Teaching Without Touching
by David Price
Sometimes I despair of our unions, I really do. The Musicians Union has pulled of a feat many thought impossible: they’ve managed to make our Secretary of State for Education appear level-headed, caring, liberal and progressive.
In case you missed it, here’s Diane Widdison, from the MU, explaining to BBC news why they have advised their members who teach not to touch their students:
Faced with an empty net, Mr Gove calmly slotted the ball home, for the easiest of goals:
‘It offends against common sense’. ‘Adults in any position of responsible authority now feel that they can’t have any physical contact with children without suspicion being aroused’. Mr Gove said the advice played to a culture of fear, and he’s quite right. I once sat in on a session where a couple of hundred music teachers were tying themselves in knots trying to work out how they could teach a child fingering without actually touching them. It was one of the most depressing things I’d ever witnessed, and I felt nothing but sympathy for the poor teachers.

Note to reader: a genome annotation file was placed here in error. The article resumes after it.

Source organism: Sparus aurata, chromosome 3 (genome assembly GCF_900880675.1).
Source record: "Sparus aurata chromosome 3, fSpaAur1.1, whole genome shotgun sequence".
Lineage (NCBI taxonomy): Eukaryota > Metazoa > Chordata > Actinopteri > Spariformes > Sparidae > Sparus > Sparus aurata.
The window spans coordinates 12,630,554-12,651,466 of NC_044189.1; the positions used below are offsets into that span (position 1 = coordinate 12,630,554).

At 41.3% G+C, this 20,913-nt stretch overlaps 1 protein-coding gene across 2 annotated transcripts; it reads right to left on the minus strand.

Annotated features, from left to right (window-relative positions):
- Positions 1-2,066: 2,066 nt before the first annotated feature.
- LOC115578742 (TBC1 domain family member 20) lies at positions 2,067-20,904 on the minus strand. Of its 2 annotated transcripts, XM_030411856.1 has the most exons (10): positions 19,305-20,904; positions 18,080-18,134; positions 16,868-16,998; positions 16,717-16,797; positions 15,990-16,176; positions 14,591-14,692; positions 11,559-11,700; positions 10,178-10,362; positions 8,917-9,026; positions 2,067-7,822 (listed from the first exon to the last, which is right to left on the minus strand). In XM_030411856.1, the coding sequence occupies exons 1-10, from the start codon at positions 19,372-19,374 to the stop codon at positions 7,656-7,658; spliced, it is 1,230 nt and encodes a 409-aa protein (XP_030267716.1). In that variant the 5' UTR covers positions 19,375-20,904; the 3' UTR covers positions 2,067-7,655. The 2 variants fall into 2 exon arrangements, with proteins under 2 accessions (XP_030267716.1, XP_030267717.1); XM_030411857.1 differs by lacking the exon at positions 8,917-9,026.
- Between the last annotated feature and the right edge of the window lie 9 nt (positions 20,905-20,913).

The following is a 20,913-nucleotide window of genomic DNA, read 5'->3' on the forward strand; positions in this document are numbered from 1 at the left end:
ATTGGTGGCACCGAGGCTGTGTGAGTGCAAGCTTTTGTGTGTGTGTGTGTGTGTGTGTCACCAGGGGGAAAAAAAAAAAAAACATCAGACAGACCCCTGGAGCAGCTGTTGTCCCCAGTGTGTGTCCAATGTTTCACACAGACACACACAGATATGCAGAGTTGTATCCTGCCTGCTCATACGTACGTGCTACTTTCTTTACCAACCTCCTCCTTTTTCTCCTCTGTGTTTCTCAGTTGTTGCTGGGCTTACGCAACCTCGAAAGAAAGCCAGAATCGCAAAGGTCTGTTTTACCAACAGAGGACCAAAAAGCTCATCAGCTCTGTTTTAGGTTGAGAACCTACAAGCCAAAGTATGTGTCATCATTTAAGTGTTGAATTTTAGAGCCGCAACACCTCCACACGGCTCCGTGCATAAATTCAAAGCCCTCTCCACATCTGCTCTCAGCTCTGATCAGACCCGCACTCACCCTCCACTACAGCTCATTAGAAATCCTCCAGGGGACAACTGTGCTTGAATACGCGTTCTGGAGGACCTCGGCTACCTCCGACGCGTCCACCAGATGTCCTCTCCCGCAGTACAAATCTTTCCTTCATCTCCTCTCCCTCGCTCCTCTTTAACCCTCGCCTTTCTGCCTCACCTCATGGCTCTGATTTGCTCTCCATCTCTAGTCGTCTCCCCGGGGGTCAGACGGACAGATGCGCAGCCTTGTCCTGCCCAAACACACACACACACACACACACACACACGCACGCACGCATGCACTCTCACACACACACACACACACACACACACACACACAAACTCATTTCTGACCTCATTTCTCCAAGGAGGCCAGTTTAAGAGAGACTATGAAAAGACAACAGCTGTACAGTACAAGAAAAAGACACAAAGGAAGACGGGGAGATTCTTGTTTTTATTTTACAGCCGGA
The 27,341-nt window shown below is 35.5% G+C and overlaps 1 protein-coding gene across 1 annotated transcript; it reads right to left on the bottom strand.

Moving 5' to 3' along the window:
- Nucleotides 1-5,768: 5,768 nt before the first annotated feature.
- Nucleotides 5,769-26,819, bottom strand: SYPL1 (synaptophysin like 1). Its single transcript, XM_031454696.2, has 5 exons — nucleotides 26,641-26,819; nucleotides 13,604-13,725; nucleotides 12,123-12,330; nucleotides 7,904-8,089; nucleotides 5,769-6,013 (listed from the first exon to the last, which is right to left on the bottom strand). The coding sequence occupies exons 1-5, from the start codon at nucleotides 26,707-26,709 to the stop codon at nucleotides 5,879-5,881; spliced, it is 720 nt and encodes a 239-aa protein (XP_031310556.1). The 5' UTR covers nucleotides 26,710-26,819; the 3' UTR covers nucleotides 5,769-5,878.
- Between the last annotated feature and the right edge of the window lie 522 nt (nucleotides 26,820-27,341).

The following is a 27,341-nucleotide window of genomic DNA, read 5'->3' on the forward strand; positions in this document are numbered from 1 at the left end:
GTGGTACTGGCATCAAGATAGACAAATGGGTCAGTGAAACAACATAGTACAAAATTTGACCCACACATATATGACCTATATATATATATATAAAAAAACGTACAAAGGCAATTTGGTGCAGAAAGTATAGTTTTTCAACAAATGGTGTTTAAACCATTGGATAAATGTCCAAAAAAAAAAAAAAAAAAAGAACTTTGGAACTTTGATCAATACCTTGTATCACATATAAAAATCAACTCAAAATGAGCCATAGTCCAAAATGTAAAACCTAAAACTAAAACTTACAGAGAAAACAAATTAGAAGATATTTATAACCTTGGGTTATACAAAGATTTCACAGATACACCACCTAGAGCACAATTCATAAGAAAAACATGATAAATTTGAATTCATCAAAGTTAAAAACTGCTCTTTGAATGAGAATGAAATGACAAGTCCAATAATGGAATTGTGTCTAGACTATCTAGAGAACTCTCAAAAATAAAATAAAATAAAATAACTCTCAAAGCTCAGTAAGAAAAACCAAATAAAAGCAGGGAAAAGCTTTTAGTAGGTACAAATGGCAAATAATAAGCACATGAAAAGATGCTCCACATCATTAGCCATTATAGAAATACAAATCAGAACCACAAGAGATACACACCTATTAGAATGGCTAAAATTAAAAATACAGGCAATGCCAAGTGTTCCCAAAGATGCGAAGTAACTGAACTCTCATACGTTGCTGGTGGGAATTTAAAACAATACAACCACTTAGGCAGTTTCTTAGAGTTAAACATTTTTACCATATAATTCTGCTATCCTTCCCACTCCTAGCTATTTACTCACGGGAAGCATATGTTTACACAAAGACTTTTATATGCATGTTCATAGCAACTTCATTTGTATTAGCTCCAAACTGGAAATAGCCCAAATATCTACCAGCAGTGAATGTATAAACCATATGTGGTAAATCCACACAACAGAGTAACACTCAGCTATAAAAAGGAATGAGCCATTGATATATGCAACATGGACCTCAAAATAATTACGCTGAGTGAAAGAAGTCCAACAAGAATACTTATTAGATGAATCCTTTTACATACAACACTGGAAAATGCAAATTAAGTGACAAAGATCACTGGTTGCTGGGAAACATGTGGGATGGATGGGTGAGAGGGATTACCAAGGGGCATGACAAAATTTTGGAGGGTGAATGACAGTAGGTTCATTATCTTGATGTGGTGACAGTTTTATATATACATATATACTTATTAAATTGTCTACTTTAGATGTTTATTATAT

This culture of fear has arisen from years of lurid stories in the media, who are only too keen to put the fear of God into parents. The only way to reverse it is for all of us to challenge it, and argue for common sense as much as we do child protection.
It was that same culture of fear that saw a New York mother, Lenore Skenazy, who allowed her 9 year-old son ride the subway alone, become vilified by the media and lunatic fringe alike – she didn’t just do it – she blogged about it. Has she no shame?
But, perhaps things are changing, because Skenazy’s Free Range Kids organisation now seems to be winning the public debate, and she’s a much sought-after speaker. Whenever i work with teacher trainees I urge them to read John Holt and Paolo Friere – two great educators and writers who were not afraid to talk about loving the people you teach. It’s almost impossible to imagine teachers using the ‘L’ word today, such is the moral panic and fear we’ve created.
Full marks to Mr Gove for putting some common sense back into the discussion and hopefully the Musicians Union and the NSPCC will now revise their advice to their members.
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